“There are two types of filmmakers making shorts these days,” Pilcher said in an interview with IndieWire. “The first kind of filmmaker that comes into shorts is someone that’s cutting their teeth and learning how to tell a story. We’re also seeing talent coming into shorts that already know how to tell a story.”

As for the newcomers, finding and developing those filmmakers is often thought of as the main job of short film festival programmers. Film history is full of stories of young directors who launched their careers by making a short and finding the support to turn it into a feature. Pilcher has helped plenty of those filmmakers over the years, tracking them from their earliest shorts to the heights of Hollywood.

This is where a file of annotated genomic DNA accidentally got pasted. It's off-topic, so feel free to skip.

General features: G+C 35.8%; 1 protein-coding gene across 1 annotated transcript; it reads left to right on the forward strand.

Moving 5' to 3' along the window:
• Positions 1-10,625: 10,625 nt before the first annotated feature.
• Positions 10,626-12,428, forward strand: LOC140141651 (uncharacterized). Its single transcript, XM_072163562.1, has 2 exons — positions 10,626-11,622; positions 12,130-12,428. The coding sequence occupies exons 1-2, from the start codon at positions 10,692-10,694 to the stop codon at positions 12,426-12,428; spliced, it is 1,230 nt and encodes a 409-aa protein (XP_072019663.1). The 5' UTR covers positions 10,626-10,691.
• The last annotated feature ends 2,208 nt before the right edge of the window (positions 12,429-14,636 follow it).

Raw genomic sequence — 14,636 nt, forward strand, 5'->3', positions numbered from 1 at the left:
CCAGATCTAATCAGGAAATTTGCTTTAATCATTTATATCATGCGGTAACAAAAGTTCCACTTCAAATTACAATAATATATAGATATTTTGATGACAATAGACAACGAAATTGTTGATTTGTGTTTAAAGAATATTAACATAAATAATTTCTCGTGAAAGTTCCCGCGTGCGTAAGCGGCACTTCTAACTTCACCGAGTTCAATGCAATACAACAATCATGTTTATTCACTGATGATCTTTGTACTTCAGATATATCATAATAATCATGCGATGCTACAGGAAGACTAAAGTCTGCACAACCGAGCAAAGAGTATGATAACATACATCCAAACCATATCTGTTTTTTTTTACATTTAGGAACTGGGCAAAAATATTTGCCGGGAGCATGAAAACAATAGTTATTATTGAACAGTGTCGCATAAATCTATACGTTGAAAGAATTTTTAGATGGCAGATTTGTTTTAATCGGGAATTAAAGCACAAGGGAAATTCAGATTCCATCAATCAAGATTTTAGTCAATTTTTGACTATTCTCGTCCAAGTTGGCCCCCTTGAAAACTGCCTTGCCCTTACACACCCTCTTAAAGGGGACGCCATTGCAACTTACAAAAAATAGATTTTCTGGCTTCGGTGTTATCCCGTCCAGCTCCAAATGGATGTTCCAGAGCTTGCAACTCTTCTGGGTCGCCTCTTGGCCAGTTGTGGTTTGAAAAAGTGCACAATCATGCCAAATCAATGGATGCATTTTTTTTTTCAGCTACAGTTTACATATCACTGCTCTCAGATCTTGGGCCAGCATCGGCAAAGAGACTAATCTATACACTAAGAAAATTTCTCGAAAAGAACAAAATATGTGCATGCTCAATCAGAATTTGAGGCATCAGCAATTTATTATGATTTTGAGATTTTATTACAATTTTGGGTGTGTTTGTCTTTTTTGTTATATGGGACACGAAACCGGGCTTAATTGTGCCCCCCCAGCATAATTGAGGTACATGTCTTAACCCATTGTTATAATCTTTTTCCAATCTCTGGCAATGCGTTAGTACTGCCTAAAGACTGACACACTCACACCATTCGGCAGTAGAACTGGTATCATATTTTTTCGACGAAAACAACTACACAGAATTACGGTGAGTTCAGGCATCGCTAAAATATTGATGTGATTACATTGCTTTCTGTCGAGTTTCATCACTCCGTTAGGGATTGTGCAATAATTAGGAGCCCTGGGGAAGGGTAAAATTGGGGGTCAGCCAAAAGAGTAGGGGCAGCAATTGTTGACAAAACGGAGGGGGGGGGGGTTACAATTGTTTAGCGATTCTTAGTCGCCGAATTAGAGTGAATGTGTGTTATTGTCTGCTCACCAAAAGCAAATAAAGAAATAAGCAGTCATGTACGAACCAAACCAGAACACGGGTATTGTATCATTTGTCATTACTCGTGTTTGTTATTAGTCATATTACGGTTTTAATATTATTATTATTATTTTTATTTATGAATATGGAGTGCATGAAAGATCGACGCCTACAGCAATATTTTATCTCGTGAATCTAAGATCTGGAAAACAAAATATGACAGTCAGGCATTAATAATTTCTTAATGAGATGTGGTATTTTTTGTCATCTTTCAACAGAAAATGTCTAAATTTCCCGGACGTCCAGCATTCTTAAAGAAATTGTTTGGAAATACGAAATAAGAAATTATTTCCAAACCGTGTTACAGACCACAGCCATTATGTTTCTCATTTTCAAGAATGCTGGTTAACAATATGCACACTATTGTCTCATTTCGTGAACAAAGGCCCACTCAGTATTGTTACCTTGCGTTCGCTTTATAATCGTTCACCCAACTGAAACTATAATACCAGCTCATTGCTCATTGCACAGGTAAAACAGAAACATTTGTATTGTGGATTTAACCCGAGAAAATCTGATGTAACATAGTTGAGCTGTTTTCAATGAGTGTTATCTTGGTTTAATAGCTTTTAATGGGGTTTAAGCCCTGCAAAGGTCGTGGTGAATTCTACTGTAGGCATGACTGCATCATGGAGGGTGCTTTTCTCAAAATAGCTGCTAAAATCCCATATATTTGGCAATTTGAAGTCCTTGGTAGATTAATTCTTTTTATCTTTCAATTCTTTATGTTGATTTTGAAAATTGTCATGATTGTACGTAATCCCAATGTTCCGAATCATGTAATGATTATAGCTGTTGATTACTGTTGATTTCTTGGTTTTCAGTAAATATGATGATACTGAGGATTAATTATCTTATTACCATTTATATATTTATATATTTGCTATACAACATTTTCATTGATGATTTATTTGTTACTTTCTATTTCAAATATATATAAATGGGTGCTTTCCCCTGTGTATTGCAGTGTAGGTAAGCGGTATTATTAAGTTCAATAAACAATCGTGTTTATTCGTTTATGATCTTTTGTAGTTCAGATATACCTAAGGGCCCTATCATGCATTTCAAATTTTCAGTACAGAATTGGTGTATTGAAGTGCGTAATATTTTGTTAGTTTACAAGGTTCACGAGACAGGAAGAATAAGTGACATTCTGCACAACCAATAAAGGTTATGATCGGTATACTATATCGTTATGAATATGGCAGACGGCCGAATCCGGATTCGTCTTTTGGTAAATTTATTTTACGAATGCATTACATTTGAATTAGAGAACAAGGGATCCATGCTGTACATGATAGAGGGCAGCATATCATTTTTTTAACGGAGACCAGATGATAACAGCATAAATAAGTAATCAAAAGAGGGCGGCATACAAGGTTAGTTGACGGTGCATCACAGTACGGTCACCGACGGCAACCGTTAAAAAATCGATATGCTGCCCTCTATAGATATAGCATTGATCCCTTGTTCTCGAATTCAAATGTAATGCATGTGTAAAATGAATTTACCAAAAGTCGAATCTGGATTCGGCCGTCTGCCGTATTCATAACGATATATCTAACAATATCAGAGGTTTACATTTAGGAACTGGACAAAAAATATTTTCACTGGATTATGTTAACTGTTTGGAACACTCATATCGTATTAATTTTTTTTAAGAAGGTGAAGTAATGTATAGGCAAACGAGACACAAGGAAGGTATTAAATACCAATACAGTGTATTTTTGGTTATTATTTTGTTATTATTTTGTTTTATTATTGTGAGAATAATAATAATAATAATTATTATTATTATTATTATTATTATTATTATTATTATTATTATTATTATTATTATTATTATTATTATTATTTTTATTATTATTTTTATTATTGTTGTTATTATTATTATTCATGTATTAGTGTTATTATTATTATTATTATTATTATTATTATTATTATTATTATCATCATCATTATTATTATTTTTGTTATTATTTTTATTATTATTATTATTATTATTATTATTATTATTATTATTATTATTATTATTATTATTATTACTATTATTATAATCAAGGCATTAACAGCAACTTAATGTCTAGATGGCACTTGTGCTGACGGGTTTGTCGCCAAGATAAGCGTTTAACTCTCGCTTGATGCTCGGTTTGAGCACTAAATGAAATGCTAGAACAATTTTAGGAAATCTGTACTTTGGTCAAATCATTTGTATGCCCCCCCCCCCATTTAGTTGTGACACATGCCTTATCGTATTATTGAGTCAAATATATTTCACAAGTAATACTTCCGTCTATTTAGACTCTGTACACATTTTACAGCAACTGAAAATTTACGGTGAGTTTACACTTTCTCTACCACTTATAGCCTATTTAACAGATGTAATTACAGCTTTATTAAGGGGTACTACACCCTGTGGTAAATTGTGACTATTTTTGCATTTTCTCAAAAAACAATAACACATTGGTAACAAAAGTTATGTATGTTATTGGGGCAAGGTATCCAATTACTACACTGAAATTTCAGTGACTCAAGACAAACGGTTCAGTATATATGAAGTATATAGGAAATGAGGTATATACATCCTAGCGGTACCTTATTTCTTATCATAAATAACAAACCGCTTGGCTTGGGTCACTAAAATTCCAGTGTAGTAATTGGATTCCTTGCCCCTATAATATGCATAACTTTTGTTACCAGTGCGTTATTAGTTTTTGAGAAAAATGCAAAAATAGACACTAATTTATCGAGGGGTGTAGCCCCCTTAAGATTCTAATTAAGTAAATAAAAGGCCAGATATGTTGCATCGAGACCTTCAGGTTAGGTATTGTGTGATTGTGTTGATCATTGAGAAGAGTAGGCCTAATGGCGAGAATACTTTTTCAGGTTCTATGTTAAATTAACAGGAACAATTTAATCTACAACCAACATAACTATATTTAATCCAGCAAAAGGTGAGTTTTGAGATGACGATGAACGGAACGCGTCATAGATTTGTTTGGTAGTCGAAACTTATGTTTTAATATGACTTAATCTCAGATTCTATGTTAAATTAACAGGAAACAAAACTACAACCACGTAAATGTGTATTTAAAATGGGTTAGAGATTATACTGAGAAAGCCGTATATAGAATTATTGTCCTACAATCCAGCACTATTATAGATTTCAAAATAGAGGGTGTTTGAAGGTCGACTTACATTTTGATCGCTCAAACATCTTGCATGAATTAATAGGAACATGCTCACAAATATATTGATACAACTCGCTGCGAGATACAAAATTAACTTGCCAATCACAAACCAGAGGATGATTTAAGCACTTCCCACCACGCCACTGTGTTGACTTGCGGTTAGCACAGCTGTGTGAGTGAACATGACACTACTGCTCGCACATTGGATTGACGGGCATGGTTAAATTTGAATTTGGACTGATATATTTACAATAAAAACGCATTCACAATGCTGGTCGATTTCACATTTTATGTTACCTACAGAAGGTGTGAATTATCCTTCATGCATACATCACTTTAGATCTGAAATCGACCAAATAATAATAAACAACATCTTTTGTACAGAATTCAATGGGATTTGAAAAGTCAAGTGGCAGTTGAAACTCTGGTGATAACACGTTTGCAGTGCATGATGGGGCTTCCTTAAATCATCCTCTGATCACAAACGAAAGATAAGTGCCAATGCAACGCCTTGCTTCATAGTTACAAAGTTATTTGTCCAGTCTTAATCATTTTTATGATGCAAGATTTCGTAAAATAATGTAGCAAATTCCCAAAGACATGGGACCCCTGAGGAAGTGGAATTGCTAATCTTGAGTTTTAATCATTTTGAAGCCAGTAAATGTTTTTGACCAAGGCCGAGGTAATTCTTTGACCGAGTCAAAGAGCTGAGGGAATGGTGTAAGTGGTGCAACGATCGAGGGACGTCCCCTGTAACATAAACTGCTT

But while he relishes those success stories, Pilcher disputes the idea that short filmmaking is inherently a stepping stone to bigger things. He’s equally interested in working with established filmmakers who choose to make shorts because they love the challenge and the creative freedom that comes with the art form.

“These are people who are not trying to find their way forward — they’re not experimenting and getting out of film school,” he said. “They’re people who want to try things out and tell a story, who have real talent and established credentials. They want to have fun or experiment in shorts.”

Meanwhile, short-form content is gaining currency across the media landscape, including social platforms. “There is now starting to be crossover where some of these influencers are actually very talented at making a film,” Pilcher said. “They’re starting to explore moving from making TikTok videos to making sketches to making actual films and entertainment. We’re in a great part of the industry… it seems like things are moving in our direction because so many people are watching short-form entertainment.”